• Top ChoiceSights in Patan

    Sundari Chowk

    South of Mul Chowk is the smaller Sundari Chowk, arranged around a superbly carved sunken water tank known as the Tusha Hiti. The chowk was restored in 2014, and again after the 2015 earthquake. Built in 1647, the renovated water tank has 72 carved stone plaques depicting Tantric deities and was used by the king for ritual ablutions. The spout is new; the original was stolen in 2010 (and recovered). Ancient carved wooden struts lie scattered in the corners.

  • Sights in Nuwakot

    Saat Tale Durbar

    The centrepiece of the village is the Saat Tale Durbar, a seven-storey fortress built in 1762 by Prithvi Narayan Shah as his family palace after taking the town. The town served as Nepal’s capital until Shah conquered the Kathmandu Valley six years later. This was also where the great king died in 1775. The building suffered severe cracks in the earthquake and the interior was offlimits to visitors at the time of the writing.

  • Sights in Patan

    Golden Gate

    The entry to Patan Museum is through the Royal Palace's superb Golden Gate. Installed in 1734, this finely engraved and gilded gateway is topped by a golden torana showing Shiva, Parvati, Ganesh and Kumar (an incarnation of Skanda, the god of war).

  • Sights in Namobuddha

    Thrangu Tashi Yangtse Monastery

    At the top of Namobuddha hill, the magnificent Thrangu Tashi Yangtse Monastery is a sprawling Tibetan Buddhist monastic complex with gleaming golden arched roofs, officially opened in December 2008. Over 250 monks live here, including many young monks attending its school. Day visitors can sit in the back of the main hall during meditation sessions. Just follow the chanting…

  • Sights in The Eastern Valley

    Changu Narayan Temple

    This temple is said to be the oldest Hindu temple still in use in the Kathmandu Valley. Built in the two-tiered pagoda style, the main shrine here is guarded on all sides by pairs of real and mythical beasts – elephants, lions, winged lions and ram-horned griffons – and its roof struts feature some amazingly intricate carvings of Tantric deities. Changu Narayan and its associated buildings were badly affected by the 2015 earthquake however; restoration of the complex is under way.

  • Sights in Patan

    Rato Machhendranath Temple

    Almost directly across the road from the Minnath Temple, down an alley, a white-columned gateway leads to the wide, open square containing the revered Rato Machhendranath Temple. Dedicated to the god of rain and plenty, the temple, like so many in Nepal, blurs the line between Buddhism and Hinduism. Buddhists regard Rato (Red) Machhendranath as an incarnation of Avalokiteshvara, while Hindus see him as an incarnation of Shiva.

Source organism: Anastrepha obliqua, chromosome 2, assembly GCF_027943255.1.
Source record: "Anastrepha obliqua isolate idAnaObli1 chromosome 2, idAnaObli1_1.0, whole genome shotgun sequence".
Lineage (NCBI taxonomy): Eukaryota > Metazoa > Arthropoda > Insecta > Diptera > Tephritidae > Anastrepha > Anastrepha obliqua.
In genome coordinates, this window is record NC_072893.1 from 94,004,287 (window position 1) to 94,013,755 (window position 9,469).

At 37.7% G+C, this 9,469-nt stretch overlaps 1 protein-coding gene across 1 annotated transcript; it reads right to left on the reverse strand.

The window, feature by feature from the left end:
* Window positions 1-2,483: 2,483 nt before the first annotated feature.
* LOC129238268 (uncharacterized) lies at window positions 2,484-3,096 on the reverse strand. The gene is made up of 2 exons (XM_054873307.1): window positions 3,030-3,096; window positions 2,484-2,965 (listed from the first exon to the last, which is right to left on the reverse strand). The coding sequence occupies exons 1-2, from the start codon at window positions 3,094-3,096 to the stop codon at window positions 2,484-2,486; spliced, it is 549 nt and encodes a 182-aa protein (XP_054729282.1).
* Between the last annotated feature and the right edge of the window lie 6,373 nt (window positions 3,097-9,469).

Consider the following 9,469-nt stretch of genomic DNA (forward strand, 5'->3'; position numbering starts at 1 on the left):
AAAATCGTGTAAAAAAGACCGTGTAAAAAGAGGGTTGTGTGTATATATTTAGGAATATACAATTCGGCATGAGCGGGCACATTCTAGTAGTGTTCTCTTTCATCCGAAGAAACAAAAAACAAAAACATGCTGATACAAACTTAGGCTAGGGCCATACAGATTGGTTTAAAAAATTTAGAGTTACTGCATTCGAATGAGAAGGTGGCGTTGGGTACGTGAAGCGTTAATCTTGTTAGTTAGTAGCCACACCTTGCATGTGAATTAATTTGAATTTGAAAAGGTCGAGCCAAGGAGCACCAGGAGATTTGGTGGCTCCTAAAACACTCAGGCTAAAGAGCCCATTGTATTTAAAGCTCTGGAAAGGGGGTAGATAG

• Sights in Bhaktapur

    Potters’ Square

    Hidden down shop-lined alleyways leading south from the curving road to Taumadhi Tole, Potters’ Sq is exactly what you would expect – a public square full of potter's wheels and rows of clay pots drying in the sun. Nearby buildings were damaged by the 2015 earthquake, but life – and pottery – in the square continues.

  • Sights in The Eastern Valley

    Gokarna Mahadev Temple

    Dedicated to Shiva as Mahadeva (Great God), this handsome three-tiered temple is a fine example of Newari pagoda style. The main reason to come is to see the exquisite stone carvings dotted around the compound, some dating back more than a thousand years.

  • Sights in Bhaktapur

    Bhairabnath Temple

    The broad-fronted, triple-roofed Bhairabnath Temple is dedicated to Bhairab, the fearsome incarnation of Shiva, whose consort occupies the Nyatapola Temple across the square. Despite Bhairab’s fearsome powers and his massive temple, the deity is depicted here as a disembodied head just 15cm high! Casually stacked against the north wall of the temple are the enormous wheels and runners from the chariot used to haul the image of Bhairab around town during the Bisket Jatra festival in mid-April.

  • Sights in Dakshinkali

    Dakshinkali Temple

    The blood-soaked temple of Dakshinkali, a favourite Hindu pilgrimage destination, is set at the confluence of two sacred streams in a rocky cleft in the forest. The temple is dedicated to the goddess Kali, the most bloodthirsty incarnation of Parvati. To satisfy the blood-lust of the goddess, pilgrims drag a menagerie of animals down the path to the temple to be beheaded and transformed into cuts of meat by the temple priests, who are also skilled butchers.